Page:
A few weeks ago I announced the xcode 9.2 mode and was rather happy that we can take our time with the migration. Unfortunately, that wasn’t meant to be. Apple will require all new submissions to use xcode 9 within the next few months so it makes no sense to keep 7.3 as the default. This weekend we will flip the switch and builds will default to 9.2.
It’s earlier than we wanted to but it’s crucial that Codename One 4.0 will work well with xcode 9.2 otherwise developers won’t be able to use versioned build halfway through the 4.0 cycle.
As a reminder if you want to still use xcode 7.3 because you are concerned that this change broke something in your code just add the build hint:
To test xcode 9.2 before the update this weekend just use the build hint:
For the most part the change should be seamless at this time. I would suggest that you read the original article where I discuss the refined permissions that are now a part of xcode 9. If you run into issues please check that they happen in 9 and not in 7 and file issues immediately!
To support multi-tasking in iPads where we can have a side by side view of the UI we need to use a xib launch file. Unfortunately we just couldn’t nail this correctly for all the use cases so we had to keep the existing screenshot code in place for now.
|Regular iOS multitasking will still work as usual this refers only to the iPad split screen support|
If you are willing to compromise on some edge case odd behavior for the launch image in exchange for side by side view you can turn this on explicitly by using the
ios.multitasking=true build hint. Hopefully we’ll be able to refine the xib behavior and turn this on by default for 5.0.
Plugin Update & Release Delay
With the update of the libs this weekend we’ll add a strong nag to people who haven’t updated their plugins. We need to deploy the new update framework as it allows us to solve some problems in very elegant ways.
If you haven’t updated your IDE plugin please do so soon.
We are considering delaying the release that is planned for March 6th by a week or even two. This would give us more time to test these two big changes: update framework & the 9.2 migration.
Does that mean one could use Swift code, too?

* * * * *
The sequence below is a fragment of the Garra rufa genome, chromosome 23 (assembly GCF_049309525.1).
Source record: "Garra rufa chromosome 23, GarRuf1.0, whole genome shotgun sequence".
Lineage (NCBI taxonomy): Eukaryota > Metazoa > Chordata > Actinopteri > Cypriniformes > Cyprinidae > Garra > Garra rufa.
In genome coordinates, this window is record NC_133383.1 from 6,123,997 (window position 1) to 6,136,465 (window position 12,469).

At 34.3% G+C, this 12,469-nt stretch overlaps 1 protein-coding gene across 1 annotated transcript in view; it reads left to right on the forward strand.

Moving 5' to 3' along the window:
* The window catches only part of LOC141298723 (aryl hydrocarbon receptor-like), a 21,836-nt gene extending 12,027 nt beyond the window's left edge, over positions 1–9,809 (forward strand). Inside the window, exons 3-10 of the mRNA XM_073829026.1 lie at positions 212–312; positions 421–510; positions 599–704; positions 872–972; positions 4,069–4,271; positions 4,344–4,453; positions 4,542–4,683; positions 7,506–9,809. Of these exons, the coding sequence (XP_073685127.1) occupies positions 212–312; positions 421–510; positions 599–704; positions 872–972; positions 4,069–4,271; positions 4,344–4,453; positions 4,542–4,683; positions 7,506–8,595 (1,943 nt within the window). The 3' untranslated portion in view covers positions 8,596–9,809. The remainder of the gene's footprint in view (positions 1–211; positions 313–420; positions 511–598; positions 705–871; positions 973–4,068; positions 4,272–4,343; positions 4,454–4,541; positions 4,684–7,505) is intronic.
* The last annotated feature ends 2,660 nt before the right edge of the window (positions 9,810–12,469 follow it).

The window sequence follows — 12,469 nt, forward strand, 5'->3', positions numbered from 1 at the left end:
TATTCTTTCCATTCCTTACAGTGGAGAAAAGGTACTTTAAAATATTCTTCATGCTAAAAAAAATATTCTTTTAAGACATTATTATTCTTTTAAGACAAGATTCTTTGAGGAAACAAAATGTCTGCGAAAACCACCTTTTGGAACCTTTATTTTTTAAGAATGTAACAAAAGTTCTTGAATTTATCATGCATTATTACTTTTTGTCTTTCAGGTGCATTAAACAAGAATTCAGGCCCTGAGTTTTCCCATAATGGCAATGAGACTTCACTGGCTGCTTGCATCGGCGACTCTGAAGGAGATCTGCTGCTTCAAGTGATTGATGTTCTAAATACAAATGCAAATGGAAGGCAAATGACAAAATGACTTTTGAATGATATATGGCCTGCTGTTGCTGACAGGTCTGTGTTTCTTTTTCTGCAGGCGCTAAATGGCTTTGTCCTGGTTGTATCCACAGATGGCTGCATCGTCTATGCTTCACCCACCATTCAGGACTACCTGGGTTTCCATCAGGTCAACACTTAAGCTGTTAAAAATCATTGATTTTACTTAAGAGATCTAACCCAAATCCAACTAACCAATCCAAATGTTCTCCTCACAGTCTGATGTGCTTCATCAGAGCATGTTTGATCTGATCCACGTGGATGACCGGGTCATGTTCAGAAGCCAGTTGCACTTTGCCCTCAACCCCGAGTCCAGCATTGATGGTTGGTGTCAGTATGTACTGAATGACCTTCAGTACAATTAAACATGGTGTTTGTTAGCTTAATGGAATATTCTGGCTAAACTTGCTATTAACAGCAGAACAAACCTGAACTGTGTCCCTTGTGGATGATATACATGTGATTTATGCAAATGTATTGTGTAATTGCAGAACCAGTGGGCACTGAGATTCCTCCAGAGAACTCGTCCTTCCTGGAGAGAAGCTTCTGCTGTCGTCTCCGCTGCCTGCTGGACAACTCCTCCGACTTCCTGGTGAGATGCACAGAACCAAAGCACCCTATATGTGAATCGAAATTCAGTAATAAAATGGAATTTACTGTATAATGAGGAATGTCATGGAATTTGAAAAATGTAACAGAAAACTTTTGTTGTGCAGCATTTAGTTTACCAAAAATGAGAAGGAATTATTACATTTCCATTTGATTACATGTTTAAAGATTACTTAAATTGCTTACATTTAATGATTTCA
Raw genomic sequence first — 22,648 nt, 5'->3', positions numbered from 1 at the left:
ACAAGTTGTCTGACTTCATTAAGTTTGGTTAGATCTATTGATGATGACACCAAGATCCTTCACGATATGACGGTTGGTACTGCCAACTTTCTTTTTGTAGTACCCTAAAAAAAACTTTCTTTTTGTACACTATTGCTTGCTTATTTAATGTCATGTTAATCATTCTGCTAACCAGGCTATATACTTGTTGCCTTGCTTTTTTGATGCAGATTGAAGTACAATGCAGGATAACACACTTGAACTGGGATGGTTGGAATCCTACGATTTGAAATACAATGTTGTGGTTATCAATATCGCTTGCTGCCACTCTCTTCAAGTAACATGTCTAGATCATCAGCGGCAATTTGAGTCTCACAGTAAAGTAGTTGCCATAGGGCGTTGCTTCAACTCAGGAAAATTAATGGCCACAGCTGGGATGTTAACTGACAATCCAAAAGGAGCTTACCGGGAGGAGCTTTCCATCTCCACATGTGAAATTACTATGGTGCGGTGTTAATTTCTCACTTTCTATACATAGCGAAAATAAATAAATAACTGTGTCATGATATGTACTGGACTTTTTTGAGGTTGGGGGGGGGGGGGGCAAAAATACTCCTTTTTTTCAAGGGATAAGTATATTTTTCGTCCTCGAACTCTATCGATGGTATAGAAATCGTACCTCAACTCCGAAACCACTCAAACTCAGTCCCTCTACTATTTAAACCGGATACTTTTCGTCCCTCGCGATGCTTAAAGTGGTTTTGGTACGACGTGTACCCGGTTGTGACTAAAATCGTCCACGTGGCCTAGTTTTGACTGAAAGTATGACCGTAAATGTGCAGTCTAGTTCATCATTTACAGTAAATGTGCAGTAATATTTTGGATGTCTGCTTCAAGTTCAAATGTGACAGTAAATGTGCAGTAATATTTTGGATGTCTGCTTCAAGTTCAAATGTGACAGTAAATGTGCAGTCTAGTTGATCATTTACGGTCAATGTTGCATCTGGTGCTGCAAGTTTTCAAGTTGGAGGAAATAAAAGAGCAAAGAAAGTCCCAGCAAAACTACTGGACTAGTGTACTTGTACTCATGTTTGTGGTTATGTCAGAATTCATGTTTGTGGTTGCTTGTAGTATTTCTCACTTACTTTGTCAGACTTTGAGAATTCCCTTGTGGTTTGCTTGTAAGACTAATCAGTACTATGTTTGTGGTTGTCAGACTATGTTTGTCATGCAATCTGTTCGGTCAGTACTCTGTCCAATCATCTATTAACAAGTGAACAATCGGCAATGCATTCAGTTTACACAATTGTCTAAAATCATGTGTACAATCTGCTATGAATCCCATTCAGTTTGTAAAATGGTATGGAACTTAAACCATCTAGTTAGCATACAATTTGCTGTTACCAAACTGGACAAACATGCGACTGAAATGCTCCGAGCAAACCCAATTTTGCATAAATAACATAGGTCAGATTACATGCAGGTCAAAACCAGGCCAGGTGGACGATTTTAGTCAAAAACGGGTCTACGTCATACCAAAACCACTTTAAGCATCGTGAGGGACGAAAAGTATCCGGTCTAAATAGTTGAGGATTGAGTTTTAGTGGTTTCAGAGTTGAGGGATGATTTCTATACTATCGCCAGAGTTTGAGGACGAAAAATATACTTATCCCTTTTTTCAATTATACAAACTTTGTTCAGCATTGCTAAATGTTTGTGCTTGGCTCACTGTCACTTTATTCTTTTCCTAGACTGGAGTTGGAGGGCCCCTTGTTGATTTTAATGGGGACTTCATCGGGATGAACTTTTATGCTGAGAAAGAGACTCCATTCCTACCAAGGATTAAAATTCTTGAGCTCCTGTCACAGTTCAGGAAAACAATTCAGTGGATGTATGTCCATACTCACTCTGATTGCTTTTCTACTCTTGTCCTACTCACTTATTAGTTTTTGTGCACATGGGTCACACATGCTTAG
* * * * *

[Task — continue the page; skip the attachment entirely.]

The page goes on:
The problem is ARC, Swift requires it but it collides with our GC.
You can use swift in a static library and invoke it from a native interface wrapper.
It would be nice to have an example on how to do this
Doing this is not intuitive and most of the sample would be in xcode so would step too deep out of the comfort zone. It won’t produce any benefit either in simplicity, maintainability or performance. If you have a large library of swift code you can use it this way but if you have a large library of swift code you probably know how to do it to begin with an don’t need our help…
I know your attitude but that does not help me further. I tried to use Codename One several years and paid for it – and eventually abandoned.
In an ideal situation I’d love to support Codename One by providing solutions for everyone but the world is not ideal and my situation is not either.
I have about four hours a week for Codename One and yet I can not accept that some things just do not work. Of course it would help if, in exceptional cases and only for me, I could make additions and corrections. Preventing that from happening prevents me from using Codename One – that’s how easy it is.
As I said before, I’m sorry about that. But there are some things we won’t do even for paying customers. Every cross platform tool has its limitations. You want our tool to be both easy and use the build servers. That’s not possible. It’s a Pandoras box that we won’t open.
That has nothing to do with Swift support which is a technical issue related to ARC.